Hepatitis B virus infection prevention practices

Reported findings from this study show that the respondents in the study demonstrated an average score level for prevention practices towards HBV infection with a prevalence of 52.1% (\(\overline{X }\)=15.62, 95% CI = 15.03 ± 16.20) when measured on a 30-points rating scale. This result contradicts poor practices that numerous studies have previously reported within Sub-Saharan Africa like that of Elsheik et al., [23]; Mbouamba-Yankam et al., [26] and Balegha et al., [34]. Almost in line with this finding, is the relatively better or safe prevention practices reported by Talla Paul et al., [27] and Mursy and Mohamed [35]. However, the latter [35] focused on nurses and midwives in contrast to expectant mothers employed in our study. The general average level of prevention practices reported in this study leaves no much concern. However, the frequency of some of the respondents hepatitis B prevention practices do leave a lot to worry about considering the fact that less than 4 out of every 10 respondents avoid unprotected sex with the use of barrier protective measure very often which might be due to their religious belief. This is based on the fact that majority of the respondents were reported to be Catholics followed by Muslims and the idea of using such protective wears might not be too welcoming. However, it will contribute less to their risks of being infected since majority of them reported to practice safer sex often and avoid having more than one sexual partner.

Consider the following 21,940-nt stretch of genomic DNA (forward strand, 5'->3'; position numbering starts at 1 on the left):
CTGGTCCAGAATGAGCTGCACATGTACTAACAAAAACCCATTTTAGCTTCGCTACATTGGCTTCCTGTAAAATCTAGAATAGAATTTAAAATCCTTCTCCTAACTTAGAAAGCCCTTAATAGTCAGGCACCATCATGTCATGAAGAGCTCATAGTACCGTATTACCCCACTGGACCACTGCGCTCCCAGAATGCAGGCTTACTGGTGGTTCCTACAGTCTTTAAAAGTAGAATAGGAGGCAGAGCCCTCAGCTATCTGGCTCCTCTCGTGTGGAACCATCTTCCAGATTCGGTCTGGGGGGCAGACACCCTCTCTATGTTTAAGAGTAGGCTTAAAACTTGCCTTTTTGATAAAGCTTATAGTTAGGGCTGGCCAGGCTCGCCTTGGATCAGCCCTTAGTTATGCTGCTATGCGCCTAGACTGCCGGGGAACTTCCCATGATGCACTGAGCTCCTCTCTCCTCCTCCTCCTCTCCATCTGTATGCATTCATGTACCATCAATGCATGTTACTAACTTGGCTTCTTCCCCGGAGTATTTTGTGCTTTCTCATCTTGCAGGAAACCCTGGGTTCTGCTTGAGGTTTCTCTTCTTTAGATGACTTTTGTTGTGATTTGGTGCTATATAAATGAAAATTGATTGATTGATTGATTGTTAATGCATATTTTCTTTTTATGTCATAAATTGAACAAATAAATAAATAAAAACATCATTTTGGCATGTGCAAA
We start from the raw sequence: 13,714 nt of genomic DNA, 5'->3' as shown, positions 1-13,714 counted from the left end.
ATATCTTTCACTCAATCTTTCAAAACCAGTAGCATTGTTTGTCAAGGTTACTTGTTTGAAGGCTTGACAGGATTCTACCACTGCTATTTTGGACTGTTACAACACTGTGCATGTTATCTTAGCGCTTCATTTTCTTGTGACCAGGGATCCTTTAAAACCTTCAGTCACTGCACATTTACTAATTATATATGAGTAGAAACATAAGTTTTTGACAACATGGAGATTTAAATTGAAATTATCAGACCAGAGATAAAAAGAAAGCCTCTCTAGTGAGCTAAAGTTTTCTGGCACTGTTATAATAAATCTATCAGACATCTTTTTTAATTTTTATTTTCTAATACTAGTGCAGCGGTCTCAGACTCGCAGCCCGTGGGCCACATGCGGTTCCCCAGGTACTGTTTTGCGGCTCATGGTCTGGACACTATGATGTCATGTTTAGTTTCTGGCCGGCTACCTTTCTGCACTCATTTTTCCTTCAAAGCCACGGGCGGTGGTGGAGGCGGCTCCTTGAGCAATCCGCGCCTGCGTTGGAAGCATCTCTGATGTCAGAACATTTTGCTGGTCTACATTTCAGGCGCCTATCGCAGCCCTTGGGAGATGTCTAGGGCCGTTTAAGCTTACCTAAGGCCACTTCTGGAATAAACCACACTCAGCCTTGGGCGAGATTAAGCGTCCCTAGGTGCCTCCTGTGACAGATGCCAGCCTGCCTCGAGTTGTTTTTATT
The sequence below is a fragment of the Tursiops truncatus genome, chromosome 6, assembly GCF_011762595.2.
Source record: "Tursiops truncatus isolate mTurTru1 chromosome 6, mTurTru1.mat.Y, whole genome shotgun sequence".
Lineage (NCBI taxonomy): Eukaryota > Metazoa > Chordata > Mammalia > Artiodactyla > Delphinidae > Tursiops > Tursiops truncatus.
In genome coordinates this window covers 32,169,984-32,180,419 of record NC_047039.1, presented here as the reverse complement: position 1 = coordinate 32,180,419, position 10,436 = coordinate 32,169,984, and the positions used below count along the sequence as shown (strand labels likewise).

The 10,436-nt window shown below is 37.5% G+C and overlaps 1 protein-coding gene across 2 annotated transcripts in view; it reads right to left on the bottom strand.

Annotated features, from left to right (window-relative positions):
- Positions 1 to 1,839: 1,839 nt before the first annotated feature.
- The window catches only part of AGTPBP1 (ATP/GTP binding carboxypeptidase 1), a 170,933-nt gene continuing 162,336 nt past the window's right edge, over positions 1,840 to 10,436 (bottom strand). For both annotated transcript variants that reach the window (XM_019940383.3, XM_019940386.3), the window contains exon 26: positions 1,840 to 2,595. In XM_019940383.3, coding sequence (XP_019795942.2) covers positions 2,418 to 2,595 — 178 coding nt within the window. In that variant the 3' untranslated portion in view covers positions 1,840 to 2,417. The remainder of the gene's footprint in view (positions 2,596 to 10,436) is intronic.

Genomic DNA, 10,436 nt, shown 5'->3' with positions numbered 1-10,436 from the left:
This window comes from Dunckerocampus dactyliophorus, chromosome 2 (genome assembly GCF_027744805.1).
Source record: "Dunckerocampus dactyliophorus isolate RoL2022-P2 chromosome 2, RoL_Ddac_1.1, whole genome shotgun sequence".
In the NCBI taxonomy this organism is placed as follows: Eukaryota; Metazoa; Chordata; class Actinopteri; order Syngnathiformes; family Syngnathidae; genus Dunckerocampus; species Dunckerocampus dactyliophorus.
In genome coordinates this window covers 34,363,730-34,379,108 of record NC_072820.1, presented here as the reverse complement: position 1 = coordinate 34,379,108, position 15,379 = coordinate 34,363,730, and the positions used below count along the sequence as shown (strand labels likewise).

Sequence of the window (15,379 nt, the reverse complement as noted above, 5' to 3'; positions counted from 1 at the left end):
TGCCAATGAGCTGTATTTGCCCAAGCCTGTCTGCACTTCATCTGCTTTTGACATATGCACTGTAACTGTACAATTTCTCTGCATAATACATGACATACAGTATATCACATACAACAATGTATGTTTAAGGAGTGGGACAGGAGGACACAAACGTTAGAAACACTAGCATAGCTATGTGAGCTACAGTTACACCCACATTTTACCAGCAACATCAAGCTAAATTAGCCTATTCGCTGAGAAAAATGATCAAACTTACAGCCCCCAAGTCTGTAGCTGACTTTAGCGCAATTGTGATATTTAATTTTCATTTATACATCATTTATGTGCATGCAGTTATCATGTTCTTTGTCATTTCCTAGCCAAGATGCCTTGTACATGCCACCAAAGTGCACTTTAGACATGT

This finding implies that the national prevention policy may alternatively intensify approaches regarding the prevention, complications, and risk factors by reaching out to individuals within the grassroots. Suggested places include sensitization in worship centres through leaders of religious groups. This would enhance the continuous dissemination of information through person-focused approach regarding the prevention and control of hepatitis B infection.